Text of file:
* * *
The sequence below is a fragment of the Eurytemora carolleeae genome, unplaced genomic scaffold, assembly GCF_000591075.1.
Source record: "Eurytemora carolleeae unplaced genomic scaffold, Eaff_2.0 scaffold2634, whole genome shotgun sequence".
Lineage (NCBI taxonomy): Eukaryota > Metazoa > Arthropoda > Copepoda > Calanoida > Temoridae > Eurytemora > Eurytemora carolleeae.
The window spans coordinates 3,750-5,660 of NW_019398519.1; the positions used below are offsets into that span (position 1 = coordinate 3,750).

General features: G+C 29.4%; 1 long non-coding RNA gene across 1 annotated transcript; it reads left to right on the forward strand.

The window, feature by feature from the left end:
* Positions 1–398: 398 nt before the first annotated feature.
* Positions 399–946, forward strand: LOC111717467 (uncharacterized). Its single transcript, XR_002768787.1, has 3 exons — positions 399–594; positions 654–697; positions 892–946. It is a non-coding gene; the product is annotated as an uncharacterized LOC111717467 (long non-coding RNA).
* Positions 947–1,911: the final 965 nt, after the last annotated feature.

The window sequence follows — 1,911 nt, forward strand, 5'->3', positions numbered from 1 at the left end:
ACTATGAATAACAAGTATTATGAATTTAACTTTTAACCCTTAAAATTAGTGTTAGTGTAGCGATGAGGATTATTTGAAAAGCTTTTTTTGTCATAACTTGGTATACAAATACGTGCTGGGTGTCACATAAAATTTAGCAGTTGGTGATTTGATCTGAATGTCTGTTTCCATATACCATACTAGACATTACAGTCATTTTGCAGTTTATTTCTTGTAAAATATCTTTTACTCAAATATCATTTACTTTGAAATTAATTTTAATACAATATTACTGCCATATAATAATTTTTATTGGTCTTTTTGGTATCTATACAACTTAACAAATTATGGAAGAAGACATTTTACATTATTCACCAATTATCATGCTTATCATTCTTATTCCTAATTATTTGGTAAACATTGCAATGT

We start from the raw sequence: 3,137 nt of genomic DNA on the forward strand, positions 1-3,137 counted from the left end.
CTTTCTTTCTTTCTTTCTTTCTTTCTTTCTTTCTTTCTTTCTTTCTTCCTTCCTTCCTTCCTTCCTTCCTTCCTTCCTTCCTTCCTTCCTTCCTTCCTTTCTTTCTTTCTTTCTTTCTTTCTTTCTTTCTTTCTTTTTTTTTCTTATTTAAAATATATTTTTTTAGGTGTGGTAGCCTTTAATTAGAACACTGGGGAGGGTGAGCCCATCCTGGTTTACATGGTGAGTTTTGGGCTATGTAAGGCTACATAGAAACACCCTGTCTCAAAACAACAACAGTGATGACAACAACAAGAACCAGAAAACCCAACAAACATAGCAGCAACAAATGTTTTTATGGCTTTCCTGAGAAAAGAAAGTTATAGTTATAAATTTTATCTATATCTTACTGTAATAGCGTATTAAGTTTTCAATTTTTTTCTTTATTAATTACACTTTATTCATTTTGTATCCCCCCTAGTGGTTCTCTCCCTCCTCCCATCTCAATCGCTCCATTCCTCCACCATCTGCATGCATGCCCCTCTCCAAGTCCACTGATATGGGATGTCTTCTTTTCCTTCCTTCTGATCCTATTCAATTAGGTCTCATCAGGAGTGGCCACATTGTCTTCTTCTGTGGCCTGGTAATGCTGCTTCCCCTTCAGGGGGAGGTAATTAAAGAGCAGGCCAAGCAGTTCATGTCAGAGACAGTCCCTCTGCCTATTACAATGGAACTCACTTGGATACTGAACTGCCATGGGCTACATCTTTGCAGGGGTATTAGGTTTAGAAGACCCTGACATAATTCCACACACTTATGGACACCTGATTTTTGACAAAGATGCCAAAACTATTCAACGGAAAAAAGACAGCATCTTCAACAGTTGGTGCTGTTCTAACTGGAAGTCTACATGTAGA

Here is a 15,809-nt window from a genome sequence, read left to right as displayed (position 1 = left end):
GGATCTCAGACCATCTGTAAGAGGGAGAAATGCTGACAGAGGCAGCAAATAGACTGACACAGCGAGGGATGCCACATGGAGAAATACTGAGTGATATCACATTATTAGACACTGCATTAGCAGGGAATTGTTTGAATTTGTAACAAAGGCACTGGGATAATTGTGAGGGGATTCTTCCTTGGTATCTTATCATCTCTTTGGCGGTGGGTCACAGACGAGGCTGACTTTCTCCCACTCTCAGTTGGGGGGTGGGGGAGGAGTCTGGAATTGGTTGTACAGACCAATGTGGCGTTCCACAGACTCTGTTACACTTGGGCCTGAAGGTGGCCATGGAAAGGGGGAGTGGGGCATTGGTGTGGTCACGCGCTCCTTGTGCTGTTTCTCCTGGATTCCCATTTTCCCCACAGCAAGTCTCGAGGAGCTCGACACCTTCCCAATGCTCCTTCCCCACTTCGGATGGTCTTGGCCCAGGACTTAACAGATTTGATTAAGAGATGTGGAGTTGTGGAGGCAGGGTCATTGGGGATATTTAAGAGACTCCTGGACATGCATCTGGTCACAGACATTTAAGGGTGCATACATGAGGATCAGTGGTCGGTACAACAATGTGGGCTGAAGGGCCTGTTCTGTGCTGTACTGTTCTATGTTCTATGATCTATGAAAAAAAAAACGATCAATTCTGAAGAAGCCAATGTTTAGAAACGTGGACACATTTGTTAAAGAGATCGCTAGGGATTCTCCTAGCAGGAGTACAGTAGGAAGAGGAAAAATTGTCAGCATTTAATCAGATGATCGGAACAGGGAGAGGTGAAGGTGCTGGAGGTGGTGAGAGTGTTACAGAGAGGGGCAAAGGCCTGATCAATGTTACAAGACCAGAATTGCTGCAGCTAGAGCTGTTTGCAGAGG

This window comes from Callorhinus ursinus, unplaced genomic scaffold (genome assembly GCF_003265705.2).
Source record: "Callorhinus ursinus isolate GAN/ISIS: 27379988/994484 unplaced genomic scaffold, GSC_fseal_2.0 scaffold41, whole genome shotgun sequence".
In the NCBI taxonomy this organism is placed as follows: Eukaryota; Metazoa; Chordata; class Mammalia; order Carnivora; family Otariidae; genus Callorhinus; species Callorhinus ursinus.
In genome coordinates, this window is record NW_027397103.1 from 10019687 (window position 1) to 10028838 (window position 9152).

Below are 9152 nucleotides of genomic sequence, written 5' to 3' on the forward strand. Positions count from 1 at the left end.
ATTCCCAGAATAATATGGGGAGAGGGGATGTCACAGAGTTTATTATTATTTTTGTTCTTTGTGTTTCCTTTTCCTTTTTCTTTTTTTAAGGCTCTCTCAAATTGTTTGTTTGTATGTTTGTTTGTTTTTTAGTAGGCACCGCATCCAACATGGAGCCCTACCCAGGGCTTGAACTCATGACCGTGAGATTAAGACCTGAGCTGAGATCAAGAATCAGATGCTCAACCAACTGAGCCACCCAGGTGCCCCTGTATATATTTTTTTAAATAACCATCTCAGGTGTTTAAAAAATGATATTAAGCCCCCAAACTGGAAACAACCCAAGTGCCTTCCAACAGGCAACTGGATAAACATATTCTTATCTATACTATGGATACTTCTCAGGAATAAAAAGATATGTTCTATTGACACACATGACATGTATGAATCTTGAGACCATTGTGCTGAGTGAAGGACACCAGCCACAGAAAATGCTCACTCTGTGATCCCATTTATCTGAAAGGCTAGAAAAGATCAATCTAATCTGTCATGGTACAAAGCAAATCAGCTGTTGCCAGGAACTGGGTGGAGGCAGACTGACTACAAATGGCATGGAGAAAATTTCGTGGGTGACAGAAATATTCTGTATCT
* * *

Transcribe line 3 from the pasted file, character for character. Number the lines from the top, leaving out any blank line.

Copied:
Lineage (NCBI taxonomy): Eukaryota > Metazoa > Arthropoda > Copepoda > Calanoida > Temoridae > Eurytemora > Eurytemora carolleeae.